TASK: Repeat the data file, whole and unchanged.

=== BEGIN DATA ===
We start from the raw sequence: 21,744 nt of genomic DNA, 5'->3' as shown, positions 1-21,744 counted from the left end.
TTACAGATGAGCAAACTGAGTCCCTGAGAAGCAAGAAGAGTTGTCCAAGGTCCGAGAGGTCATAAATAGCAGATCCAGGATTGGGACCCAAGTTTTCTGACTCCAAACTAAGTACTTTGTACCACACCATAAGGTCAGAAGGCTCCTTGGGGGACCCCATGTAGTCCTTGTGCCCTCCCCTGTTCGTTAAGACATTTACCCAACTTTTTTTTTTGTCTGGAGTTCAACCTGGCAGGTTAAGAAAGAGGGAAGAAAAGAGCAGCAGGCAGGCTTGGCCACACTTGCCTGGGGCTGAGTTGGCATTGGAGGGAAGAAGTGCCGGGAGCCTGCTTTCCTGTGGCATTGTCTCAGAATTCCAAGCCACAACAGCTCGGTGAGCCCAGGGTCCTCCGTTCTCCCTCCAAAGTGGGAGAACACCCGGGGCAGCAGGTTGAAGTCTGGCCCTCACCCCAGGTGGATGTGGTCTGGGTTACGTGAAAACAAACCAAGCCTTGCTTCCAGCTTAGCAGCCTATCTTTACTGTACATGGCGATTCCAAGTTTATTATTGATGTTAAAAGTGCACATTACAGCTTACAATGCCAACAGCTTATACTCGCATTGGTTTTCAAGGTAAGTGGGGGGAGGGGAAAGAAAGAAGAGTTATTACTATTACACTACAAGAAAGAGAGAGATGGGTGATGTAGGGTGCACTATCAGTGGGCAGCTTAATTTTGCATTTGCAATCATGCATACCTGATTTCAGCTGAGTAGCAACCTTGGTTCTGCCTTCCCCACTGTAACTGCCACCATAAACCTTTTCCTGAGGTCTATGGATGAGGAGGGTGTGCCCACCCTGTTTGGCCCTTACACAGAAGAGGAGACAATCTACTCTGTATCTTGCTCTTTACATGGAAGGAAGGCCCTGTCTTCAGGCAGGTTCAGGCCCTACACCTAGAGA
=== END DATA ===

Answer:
We start from the raw sequence: 21,744 nt of genomic DNA, 5'->3' as shown, positions 1-21,744 counted from the left end.
TTACAGATGAGCAAACTGAGTCCCTGAGAAGCAAGAAGAGTTGTCCAAGGTCCGAGAGGTCATAAATAGCAGATCCAGGATTGGGACCCAAGTTTTCTGACTCCAAACTAAGTACTTTGTACCACACCATAAGGTCAGAAGGCTCCTTGGGGGACCCCATGTAGTCCTTGTGCCCTCCCCTGTTCGTTAAGACATTTACCCAACTTTTTTTTTTGTCTGGAGTTCAACCTGGCAGGTTAAGAAAGAGGGAAGAAAAGAGCAGCAGGCAGGCTTGGCCACACTTGCCTGGGGCTGAGTTGGCATTGGAGGGAAGAAGTGCCGGGAGCCTGCTTTCCTGTGGCATTGTCTCAGAATTCCAAGCCACAACAGCTCGGTGAGCCCAGGGTCCTCCGTTCTCCCTCCAAAGTGGGAGAACACCCGGGGCAGCAGGTTGAAGTCTGGCCCTCACCCCAGGTGGATGTGGTCTGGGTTACGTGAAAACAAACCAAGCCTTGCTTCCAGCTTAGCAGCCTATCTTTACTGTACATGGCGATTCCAAGTTTATTATTGATGTTAAAAGTGCACATTACAGCTTACAATGCCAACAGCTTATACTCGCATTGGTTTTCAAGGTAAGTGGGGGGAGGGGAAAGAAAGAAGAGTTATTACTATTACACTACAAGAAAGAGAGAGATGGGTGATGTAGGGTGCACTATCAGTGGGCAGCTTAATTTTGCATTTGCAATCATGCATACCTGATTTCAGCTGAGTAGCAACCTTGGTTCTGCCTTCCCCACTGTAACTGCCACCATAAACCTTTTCCTGAGGTCTATGGATGAGGAGGGTGTGCCCACCCTGTTTGGCCCTTACACAGAAGAGGAGACAATCTACTCTGTATCTTGCTCTTTACATGGAAGGAAGGCCCTGTCTTCAGGCAGGTTCAGGCCCTACACCTAGAGA